Here is a combinatorial problem which is hard to Google but seems like it might have a solution well known to people who study finite type invariants etc.

Let $G_{g,b}$ denote the set of finite undirected connected graphs with exactly $2g-2+b \geq 0$ trivalent vertices, $b \geq 0$ vertices of valence $1$, and no vertices of any other valence. We consider the trivalent vertices as indistinguishable, but the 1-valent vertices are ordered. Let $G_{g,b}'$ denote the subset consisting of graphs without loops (=edges which start and end at the same vertex).

We need the notion of an **IH-move**. We say that two graphs in $G_{g,b}$ are related via an IH-move if one can be obtained from the other by first collapsing an edge connecting two trivalent vertices, and then "uncollapsing" it in a different way. See e.g. Figure 1 here.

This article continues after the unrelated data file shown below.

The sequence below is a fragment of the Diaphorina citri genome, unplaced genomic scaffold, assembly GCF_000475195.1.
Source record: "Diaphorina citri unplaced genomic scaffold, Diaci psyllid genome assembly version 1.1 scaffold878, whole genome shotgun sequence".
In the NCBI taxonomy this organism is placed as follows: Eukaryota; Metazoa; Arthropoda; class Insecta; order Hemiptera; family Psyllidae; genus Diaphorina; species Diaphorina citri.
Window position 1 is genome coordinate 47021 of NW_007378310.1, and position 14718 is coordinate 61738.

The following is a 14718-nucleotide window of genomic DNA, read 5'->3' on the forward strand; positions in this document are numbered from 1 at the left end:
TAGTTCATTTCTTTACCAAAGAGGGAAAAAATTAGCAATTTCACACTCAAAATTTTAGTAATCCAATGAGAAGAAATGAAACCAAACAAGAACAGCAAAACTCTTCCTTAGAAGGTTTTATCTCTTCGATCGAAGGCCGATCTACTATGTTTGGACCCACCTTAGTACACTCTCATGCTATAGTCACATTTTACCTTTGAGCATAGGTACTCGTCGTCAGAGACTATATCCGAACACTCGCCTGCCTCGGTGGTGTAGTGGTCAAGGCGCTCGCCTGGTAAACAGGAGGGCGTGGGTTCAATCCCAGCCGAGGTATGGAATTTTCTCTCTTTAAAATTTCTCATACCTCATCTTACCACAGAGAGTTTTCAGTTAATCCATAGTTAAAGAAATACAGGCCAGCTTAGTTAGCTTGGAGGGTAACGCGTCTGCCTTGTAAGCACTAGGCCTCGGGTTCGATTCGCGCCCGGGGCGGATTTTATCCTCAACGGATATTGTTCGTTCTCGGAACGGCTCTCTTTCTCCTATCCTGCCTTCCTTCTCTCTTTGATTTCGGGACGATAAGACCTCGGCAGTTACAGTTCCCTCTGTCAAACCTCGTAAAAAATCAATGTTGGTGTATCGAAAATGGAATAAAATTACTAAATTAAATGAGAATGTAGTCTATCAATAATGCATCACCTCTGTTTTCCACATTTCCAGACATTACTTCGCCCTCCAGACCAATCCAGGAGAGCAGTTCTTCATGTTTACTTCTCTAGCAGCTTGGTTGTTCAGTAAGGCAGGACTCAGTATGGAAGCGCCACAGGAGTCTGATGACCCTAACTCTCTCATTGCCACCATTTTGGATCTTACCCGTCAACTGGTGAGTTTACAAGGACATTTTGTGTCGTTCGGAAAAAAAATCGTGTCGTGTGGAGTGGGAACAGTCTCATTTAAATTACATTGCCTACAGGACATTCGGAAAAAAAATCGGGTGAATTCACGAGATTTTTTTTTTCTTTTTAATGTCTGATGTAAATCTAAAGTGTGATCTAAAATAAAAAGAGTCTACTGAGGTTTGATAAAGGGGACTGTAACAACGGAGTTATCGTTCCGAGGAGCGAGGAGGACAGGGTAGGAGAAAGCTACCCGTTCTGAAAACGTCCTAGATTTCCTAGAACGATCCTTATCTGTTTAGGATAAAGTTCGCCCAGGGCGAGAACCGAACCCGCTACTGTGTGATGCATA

We build a 1-dimensional CW complex with vertex set $G_{g,b}$ and an edge connecting two graphs for every IH-move taking one to the other. This complex is connected. *Question:* is there a description of the 2-cells that one needs to glue in to make it simply connected?

In fact I'd be more interested in the analogue for $G_{g,b}'$. In this case we need to impose the condition that we apply an IH-move only to an edge which is not parallel with any other edge, as in that case we create a loop in the graph.

*Remark.* If instead of regular old graphs we had **ribbon graphs**, i.e. graphs with a cyclic ordering of incoming edges at each vertex, then we would be describing what Penner calls the **Ptolemy groupoid**. In this case there is a known set of 2-cells one needs to glue in, namely that doing the same IH-move twice gives the identity, that disjoint IH-moves commute, and a certain "pentagon relation".